Rachel Carson’s book Silent Spring has aroused public attention, but it cannot be considered merely a piece of sensationalist journalism with little scientific basis.
The “sensational journalism” is reasonably treated by many as a kind of “yellow press” writing, statements of which are, as a rule, not supported by scientific clearly proven facts and, moreover, are not intended to arouse the reader’s real interest in problems of serious public or ethical nature.
Carson has raised such issues in her book
She urged the scientists working in the field of agriculture, and government members to abandon the widespread poisoning of the planet with pesticides, and the public – to change the attitude towards the influence of humans on the nature. The book is based on the scientific evidence and factual information about the dangers of pesticides, herbicides, and other hazardous chemicals that are used in industry and agriculture. Rachel Carson has driven the attention to problems in testing of new chemical companies, the issues connected with the instructions on the use of pesticides, the inadequate and strict adherence to the legal framework. The real facts, presented in an accessible form and on the scientific basis, as well as the scientific authority of Rachel Carson, made Silent Spring very popular.
Brilliant style and revolutionary content made the book a bombshell. For the first time the theory of the interconnectedness of nature was introduced in an accessible form and it was stated that, trying to change the nature, one must exercise extreme caution.
One friend brought the author the thrushes, affected by DDT – substance, applied in agriculture to protect crops from pests. Birds paws were frantically pressed to the body in the death agony. This case encouraged Rachel to fight for the environment, often opposing the powerful corporations and government agencies. She was supported by some other scholars. The book Silent Spring had a great response and increased the number of conservationists (Lear, 1997).
The publication of Carson’s book immediately alarmed the chemical industry and some members of the government. She was called “a hysterical woman,” unqualified to write such books. However, despite these criticisms Silent Spring became a bestseller, a book, considered to be the initiator of the development of a new environmental movement.
After the Silent Spring publication Rachel Carson wrote to a friend:
The beauty of the natural world, which I was trying to save, has always been paramount in my mind with anger about the ongoing senseless cruelty. I felt bound by a solemn obligation to do all that I can – if I had not at least tried to do so, I would have never been able to feel happy in nature (Carson & Freeman, 1995).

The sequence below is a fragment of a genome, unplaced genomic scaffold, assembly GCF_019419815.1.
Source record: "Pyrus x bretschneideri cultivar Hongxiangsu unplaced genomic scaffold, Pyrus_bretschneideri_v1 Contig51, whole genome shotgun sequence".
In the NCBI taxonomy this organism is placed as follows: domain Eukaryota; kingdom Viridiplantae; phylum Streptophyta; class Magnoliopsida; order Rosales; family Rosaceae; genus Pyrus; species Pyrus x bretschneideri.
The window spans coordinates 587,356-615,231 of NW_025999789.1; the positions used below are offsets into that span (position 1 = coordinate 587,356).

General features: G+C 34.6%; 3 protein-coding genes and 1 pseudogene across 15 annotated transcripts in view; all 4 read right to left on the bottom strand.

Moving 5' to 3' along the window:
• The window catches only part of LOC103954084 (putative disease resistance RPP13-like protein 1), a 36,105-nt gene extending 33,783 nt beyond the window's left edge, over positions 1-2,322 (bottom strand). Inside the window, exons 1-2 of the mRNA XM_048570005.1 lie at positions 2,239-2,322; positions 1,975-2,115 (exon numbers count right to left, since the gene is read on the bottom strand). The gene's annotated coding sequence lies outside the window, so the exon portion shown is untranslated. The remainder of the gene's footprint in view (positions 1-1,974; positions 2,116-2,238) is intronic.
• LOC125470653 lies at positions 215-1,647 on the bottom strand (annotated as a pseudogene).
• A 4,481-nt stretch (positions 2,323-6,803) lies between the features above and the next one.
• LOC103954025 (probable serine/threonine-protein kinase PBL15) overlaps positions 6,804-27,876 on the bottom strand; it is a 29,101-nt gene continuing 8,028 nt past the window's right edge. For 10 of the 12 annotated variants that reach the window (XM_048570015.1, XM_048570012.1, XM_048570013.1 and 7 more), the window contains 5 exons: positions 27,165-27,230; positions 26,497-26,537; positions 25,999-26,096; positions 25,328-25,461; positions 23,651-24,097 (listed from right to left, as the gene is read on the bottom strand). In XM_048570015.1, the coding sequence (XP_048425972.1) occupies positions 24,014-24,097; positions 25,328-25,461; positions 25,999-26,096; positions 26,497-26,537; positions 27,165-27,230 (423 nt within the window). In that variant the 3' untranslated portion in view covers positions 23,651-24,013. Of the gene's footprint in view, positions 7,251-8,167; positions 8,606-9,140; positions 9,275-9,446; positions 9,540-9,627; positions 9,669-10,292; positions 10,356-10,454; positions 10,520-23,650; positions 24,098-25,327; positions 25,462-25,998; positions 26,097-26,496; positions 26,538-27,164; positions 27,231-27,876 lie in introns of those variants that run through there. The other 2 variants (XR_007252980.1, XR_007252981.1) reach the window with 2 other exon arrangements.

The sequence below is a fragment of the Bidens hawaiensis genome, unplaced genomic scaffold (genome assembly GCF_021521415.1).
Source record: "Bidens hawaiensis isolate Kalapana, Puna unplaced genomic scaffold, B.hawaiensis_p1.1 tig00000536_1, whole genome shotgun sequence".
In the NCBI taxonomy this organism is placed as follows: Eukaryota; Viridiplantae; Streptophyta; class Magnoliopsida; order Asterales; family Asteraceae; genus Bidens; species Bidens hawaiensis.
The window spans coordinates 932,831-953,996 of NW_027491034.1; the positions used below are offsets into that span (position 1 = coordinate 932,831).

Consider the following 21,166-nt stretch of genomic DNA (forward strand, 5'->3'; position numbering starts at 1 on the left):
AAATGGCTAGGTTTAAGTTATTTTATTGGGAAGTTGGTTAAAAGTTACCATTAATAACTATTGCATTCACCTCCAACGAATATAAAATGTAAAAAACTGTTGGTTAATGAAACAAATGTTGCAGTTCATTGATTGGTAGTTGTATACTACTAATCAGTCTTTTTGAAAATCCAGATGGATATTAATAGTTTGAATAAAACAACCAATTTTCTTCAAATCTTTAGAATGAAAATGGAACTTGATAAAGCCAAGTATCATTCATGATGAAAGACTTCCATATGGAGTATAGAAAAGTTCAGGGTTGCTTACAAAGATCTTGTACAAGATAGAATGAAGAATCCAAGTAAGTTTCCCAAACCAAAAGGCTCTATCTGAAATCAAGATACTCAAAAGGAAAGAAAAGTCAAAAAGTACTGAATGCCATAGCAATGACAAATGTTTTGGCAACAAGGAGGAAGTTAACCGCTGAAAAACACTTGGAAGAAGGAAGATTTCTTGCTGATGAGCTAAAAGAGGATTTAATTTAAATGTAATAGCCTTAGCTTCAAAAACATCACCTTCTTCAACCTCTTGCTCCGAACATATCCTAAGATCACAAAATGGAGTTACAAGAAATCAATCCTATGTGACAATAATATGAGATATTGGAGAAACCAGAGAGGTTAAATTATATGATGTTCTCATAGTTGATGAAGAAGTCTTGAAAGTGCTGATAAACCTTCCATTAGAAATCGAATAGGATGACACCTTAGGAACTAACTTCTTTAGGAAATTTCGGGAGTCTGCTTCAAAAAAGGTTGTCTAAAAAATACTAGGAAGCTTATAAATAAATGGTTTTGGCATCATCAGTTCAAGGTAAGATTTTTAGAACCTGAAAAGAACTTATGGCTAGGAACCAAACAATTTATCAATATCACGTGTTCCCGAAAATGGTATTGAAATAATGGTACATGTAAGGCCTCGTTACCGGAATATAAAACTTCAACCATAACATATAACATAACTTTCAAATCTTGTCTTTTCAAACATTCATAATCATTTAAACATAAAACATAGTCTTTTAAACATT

In short, her book Silent Spring – is a book about ignorance, recklessness and crime of people, using agricultural poisons without considering the possible consequences. Carson indicated the serious danger posed to humanity, and, especially, to future generations, by new synthetic drugs. She also claimed that new chemicals threaten the entire fauna of the planet.
Her point of view Carson clearly stated this way:
Those who value most profits and technological progress, unconsciously believe that the way of man on the stage of history cancels the problem of balance in nature. Might as well they might assume that at the same time also the law of gravity is canceled! The balance of nature is based on the internal connections of the living world and its relationship with the environment. This does not mean that man should not try to tip the scales in his favor, but in any case he must remember what he does, and provide for the consequences of his steps (Carson, 2002).
The environment is changing rapidly, and the old stereotypes still hold our minds, though long since passed into the category of false information. We believe that we are able to create a social system in which mankind has a possibility to implement the birth control and thus improve their living standards while preserving the environment. Whatsoever a man soweth, that shall he also reap. So far, all efforts to protect the environment are taken within the standard paradigm of improper conduct of the economy and the possibility of technological problem solving. The main mistake of many researchers is that they assume that the terrain deformation is a smooth process, although the nature usually demonstrates a threshold beyond which there are the landslide processes of deterioration. On what stage we are today: still at the start, pre-crisis state, or a catastrophe? Some are trying to leave everything at the mercy of nature, others live in harmony with it, and some are trying to subdue it.
DDT and other insecticides with a broad spectrum of activity not only ushered in an era of industrial agriculture, it was believed that they were once and for all to “solve” all the problems of pests. Alas, it is this optimism partly to blame for the severe consequences that led to the almost meaningless saturation of the environment with pesticides. Now the soil is polluted by these long-acting (i.e. very slowly degradable) toxic substances with a wide range of actions to such an extent, that we are forced to give up many of them.
Signals of entomological risk (pest outbreaks caused by spraying) rang in the 60’s, but were ignored, they caused a sensation only in 1962, when Carson wrote her famous book Silent Spring. Detailed study of Nicholson, Grezendy and others (1964) proved that the infection of the watershed is a result of the uncontrolled use of pesticides. Finally, today the evidence of the insidious effects of DDT and other chlorinated hydrocarbons on the nervous and endocrine system of vertebrates, including humans, are collected (Hynes, 1989).